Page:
Two weeks ago, Al-Hayat published a story titled, “The Ministry of Education prohibits schools from coordinating with lecturers, to protect students intellectually.” The story said that to protect students from any extremist or radical ideologies, the education departments of the Ministry of Education in Saudi Arabia banned schools from coordinating with any preacher to give lectures to students during a school day. According to the story, the Islamic Awareness Administration in the educational department is the body in charge of coordinating between the lecturer and the school and determining the mechanism of the subject to be taught and the timing of the lecture, etc.
Surprisingly enough, a week after this story was published, a local newspaper published another story according to which an educational institution honored a prominent preacher who is well-known for his controversial positions and views. This preacher is probably the most active on the media scene and the most interactive on Twitter. He was honored after he participated in a tour during which he gave a number of lectures. He concluded the tour with a lecture addressed to the employees of the educational administration.
The move of the Ministry of Education is not the first of its kind, as the call has been reiterated over the past years. Sometimes, schools were compelled to obtain official approval prior to any lecture, and other times the ministry would specify the scholars who are allowed to give lectures without prior permit. These would be members of the Council of Senior Scholars. Other scholars would first have to obtain an official permission from the relevant authorities.
The goal of all of these steps, procedures and reservations is to protect students from being affected by any extremist theses or militant opinions that may be raised by some preachers. It is an important goal that the ministry ought to give enough attention.
But in the course of its strenuous efforts to find appropriate mechanisms to avoid falling into the forbidden or into what it fears would result from some of those events, has the Ministry of Education ever thought about the importance or urgency of such mechanisms in the school environment? And how important it is to replace them with what is more important for the student? I do not want to confiscate the right of those preachers or lecturers to contribute to these mechanisms, and I do not aim at limiting these educational activities, as some might mistakenly think. However, since our educational system focuses on religious and Sharia sciences at the expense of other sciences, and as mentioned by Ahmed Alissa in his book about education reform, the number of individual religious class sessions students attend over 12 years of study is equivalent to 3,488 for those who choose the Sharia science section in the last two years of high school, and 2,976 for those who choose the natural sciences section. For its part, the mathematics section only gives 1,408 courses for students of Sharia sciences, and 1,792 for students of natural sciences. These numbers may go a little up or down depending on the study plans.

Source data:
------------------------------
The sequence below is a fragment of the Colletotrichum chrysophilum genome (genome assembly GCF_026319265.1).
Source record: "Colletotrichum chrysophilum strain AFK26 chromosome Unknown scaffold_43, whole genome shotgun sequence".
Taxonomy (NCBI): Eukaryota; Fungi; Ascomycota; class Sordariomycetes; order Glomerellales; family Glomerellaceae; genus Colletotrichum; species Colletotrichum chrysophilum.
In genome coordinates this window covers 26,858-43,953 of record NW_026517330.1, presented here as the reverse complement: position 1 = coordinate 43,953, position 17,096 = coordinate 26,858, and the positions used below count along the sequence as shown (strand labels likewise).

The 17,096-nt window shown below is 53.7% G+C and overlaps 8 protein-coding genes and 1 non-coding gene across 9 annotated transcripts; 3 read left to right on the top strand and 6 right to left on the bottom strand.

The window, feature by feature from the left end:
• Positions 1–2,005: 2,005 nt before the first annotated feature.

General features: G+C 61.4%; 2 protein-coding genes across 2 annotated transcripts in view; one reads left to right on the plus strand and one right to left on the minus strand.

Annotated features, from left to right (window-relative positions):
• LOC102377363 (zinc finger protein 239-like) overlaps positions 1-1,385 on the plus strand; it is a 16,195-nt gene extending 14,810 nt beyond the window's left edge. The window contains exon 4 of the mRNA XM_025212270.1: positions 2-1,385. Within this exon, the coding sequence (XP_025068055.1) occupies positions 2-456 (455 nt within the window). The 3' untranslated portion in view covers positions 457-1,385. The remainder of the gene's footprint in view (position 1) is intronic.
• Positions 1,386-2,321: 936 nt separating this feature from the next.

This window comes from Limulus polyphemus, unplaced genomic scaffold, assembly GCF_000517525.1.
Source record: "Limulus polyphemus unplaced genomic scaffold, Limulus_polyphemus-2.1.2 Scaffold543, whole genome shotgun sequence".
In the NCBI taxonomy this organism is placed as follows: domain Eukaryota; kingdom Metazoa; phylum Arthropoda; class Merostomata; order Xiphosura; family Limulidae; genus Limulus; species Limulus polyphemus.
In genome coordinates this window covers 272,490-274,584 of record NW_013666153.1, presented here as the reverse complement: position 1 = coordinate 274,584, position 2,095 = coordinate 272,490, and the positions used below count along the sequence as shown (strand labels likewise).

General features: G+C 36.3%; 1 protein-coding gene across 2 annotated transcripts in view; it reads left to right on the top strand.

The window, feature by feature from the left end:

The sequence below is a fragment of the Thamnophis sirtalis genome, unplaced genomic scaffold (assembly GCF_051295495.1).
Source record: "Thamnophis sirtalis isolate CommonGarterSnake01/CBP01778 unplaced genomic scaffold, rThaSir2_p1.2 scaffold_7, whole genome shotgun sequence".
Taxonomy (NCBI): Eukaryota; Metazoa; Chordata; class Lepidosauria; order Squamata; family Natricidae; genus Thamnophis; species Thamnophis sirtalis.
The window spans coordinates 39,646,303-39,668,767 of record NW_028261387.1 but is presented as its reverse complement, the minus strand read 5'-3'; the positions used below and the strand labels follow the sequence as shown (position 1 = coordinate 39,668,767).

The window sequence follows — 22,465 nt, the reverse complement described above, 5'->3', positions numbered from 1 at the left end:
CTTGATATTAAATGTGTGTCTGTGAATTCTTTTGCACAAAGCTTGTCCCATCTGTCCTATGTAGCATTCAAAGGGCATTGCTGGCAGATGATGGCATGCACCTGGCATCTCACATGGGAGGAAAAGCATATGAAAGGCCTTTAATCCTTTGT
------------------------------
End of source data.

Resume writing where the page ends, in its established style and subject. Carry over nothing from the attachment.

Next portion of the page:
A study titled “How to Succeed in Educational Reform” has been carried out, focusing on Saudi Arabia and the Gulf states as a case study. The study showed that the proportion of religious courses in primary education in Saudi Arabia stood at 31%, followed by Oman with 20%, followed by the United Arab Emirates (UAE) and Kuwait with 13%, while the natural sciences and mathematics received 20% in Saudi Arabia, 22% in Kuwait, 25% in the UAE and 26% in Oman.
If we compare this figure with Jordan, whose educational system is relatively successful, according to the study, we find that the percentage of religious courses is 10% versus 36% for math and science.
Oman and the UAE have started to gradually adopt a new educational system. In terms of the proportion of courses, math and science will constitute 35% of the overall courses in Oman and 29% in the UAE, in exchange for 12% and 9% for religious courses respectively.
Given our religious curricula, and besides that these have focused on core issues, Sharia and national tenants, they have focused on every detail of the subjects contained in the lessons. They have even tackled the details that could be extensively addressed in some of the religious lectures. They tackled the duty of both society and the individual in the promotion of virtue. They addressed chastity, desires and temptations, ways of prevention, accountability, repentance, the seriousness of sins and transgressions, the risk of smoking, the prohibition of listening to songs, musical instruments and singing, the seriousness of alienation, the personality of the young Muslim and the attacks he faces from cultural and media forums accusing him of promoting deviant ideas, false doctrines, impudent movies and the concept of Islamic media, etc.
In light of all those lessons and quantum of courses, is it not our right to wonder about the importance and necessity of activating those lectures and educational activities during the school day? Is it not more important to activate more educational programs and activities with a number of currently important issues? There are numerous issues to be tackled. But quite frankly, if these programs were limited to circulars and brochures and a matter of give and take in a traditional and boring way, if they were not activated and offered through modern methods characterized by creativity and which keep pace with the contemporary student mentality, through figures who are admired by a major part of the youth, then these programs will fail to reap any benefits.
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